Wednesday, June 29, 2005

KFF poll: Americans oppose Medicaid cuts

Public attitudes toward Medicaid are remarkably positive, and opposition to cuts is reasonably strong, according to a new public opinion survey released today by the Kaiser Family Foundation .

While two-thirds of the public think their state has major budget problems, a substantial majority are reluctant to cut Medicaid to balance state budgets, and a majority think the federal government should maintain (44 percent) or increase (36 percent) federal spending on Medicaid; only 12 percent of the public prefer seeing federal funding of Medicaid cut.

   Attitudes Towards Medicaid

Nearly three-quarters (74 percent) of adults say Medicaid is a "very important" government program, ranking it close to Social Security (88 percent) and Medicare (83 percent) in the public's mind, equal to federal aid to public schools (74 percent), and above defense and military spending (57 percent). About 8 in 10 Democrats (82 percent) and Independents (79 percent) view Medicaid as an important government program, while fewer, but still 6 in 10 Republicans (61 percent) express that view.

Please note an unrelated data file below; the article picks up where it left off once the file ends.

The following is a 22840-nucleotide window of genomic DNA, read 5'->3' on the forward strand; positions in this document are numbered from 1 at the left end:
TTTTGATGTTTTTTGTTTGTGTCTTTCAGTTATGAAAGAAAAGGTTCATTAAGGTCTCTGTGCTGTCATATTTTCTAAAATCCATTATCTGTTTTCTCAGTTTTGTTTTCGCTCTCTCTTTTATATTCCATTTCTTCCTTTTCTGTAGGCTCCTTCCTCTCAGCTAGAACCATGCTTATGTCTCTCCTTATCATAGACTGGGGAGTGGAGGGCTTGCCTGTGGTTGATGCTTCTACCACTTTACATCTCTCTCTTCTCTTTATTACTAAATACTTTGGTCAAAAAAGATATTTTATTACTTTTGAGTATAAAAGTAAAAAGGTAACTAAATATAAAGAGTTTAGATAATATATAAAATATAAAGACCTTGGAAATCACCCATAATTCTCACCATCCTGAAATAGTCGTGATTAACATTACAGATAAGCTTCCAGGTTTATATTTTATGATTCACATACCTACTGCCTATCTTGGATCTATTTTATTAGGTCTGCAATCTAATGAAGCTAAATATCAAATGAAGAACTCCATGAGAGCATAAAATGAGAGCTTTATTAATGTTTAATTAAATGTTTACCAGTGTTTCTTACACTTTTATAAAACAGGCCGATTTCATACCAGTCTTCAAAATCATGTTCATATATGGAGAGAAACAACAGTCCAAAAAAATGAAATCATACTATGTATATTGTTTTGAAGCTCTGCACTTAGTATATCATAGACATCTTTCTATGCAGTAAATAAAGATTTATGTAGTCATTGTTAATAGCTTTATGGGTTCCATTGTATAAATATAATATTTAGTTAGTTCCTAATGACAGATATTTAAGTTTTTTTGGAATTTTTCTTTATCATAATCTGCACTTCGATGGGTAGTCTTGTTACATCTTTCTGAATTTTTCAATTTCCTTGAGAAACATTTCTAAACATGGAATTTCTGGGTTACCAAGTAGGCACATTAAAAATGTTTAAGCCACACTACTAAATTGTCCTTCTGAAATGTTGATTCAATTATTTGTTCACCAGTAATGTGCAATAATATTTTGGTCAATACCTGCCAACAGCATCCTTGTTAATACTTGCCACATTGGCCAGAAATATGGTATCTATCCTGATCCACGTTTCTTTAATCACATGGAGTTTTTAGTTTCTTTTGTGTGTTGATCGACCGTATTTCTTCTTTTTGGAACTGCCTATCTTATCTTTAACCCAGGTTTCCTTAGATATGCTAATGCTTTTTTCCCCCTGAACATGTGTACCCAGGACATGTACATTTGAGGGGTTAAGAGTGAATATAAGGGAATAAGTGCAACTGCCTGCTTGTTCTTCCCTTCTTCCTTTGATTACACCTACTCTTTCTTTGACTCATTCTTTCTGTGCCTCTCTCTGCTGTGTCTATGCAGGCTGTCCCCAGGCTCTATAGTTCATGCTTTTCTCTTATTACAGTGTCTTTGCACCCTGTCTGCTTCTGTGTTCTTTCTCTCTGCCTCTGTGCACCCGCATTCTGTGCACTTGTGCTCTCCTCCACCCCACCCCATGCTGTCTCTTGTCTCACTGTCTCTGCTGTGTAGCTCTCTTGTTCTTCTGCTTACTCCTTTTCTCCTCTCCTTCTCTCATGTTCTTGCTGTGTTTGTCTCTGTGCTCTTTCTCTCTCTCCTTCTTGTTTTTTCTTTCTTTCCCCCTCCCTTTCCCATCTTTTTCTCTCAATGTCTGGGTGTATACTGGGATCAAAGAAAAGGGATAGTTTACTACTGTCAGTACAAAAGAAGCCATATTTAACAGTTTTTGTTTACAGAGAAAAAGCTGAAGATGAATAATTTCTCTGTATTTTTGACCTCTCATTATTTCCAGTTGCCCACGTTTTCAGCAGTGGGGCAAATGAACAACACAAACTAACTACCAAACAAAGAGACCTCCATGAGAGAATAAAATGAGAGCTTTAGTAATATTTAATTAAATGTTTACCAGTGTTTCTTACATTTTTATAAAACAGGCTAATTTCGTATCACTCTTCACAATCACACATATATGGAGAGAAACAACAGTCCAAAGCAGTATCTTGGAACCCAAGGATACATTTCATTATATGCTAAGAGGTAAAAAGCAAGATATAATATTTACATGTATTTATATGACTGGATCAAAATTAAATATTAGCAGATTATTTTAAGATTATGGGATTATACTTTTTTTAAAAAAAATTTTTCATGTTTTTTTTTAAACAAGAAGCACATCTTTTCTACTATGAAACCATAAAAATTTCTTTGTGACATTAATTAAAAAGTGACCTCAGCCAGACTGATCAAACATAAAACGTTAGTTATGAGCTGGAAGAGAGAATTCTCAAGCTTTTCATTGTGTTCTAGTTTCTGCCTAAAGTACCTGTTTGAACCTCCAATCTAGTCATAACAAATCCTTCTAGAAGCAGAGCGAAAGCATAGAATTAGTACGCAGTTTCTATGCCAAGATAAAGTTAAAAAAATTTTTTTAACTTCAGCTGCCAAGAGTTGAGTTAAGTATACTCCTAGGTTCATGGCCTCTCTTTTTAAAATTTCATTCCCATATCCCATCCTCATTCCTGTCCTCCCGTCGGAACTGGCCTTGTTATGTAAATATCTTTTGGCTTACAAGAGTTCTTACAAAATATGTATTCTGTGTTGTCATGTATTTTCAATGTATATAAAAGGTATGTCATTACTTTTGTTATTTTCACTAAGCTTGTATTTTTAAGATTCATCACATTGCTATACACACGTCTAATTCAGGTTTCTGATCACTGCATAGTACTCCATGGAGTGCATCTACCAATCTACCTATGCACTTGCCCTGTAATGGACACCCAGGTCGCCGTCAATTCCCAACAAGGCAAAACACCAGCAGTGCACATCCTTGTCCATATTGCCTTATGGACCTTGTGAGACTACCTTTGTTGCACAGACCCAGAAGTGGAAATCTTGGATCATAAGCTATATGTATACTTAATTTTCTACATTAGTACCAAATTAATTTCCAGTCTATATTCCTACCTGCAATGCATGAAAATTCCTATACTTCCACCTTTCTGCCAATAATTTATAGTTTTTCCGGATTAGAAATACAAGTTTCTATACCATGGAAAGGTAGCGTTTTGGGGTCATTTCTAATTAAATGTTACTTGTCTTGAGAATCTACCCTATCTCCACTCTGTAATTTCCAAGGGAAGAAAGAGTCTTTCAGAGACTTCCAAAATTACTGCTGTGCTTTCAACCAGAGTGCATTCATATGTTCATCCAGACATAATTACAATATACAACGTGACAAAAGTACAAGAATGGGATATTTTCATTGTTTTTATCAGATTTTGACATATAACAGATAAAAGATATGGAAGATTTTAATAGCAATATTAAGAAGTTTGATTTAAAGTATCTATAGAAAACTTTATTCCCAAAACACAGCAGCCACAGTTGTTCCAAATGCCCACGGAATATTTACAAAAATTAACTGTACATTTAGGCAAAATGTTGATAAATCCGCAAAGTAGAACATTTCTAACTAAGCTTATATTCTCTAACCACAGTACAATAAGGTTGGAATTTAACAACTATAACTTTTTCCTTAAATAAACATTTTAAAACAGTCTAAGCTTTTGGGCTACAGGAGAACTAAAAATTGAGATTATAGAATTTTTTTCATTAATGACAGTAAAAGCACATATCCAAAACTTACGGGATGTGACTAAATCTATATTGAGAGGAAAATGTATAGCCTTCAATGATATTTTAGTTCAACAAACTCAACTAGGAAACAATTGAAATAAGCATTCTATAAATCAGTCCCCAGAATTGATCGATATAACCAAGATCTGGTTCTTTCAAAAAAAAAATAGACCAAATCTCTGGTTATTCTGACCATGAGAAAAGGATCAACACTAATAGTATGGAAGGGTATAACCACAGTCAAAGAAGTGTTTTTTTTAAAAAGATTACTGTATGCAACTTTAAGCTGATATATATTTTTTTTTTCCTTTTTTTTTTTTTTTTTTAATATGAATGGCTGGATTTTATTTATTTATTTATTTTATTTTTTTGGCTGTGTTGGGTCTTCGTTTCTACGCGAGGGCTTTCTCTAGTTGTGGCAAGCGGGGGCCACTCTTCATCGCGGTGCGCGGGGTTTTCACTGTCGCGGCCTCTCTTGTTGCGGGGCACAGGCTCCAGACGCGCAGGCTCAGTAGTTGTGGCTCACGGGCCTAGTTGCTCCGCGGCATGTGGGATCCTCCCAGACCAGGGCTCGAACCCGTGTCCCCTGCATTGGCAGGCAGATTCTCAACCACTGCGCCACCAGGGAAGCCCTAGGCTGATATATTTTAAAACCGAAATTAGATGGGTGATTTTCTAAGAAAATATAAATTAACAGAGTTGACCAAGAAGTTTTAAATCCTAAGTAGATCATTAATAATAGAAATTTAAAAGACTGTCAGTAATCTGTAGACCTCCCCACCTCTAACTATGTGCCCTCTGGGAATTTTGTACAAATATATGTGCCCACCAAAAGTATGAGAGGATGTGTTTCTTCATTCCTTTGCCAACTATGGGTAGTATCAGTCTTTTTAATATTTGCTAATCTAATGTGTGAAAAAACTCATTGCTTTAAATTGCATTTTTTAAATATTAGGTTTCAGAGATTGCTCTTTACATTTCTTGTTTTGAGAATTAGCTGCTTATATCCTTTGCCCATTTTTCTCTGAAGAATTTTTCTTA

A majority of Americans (56 percent) report having some interaction with Medicaid, either having been enrolled themselves at some point (16 percent) or knowing a friend or family member who has received health coverage or long-term care assistance through the program (40 percent). Additionally, if they needed health care and were eligible, nearly 8 in 10 Americans (78 percent) say they would be willing to enroll in Medicaid. This view is consistent across different party identifications.

Read the full report.

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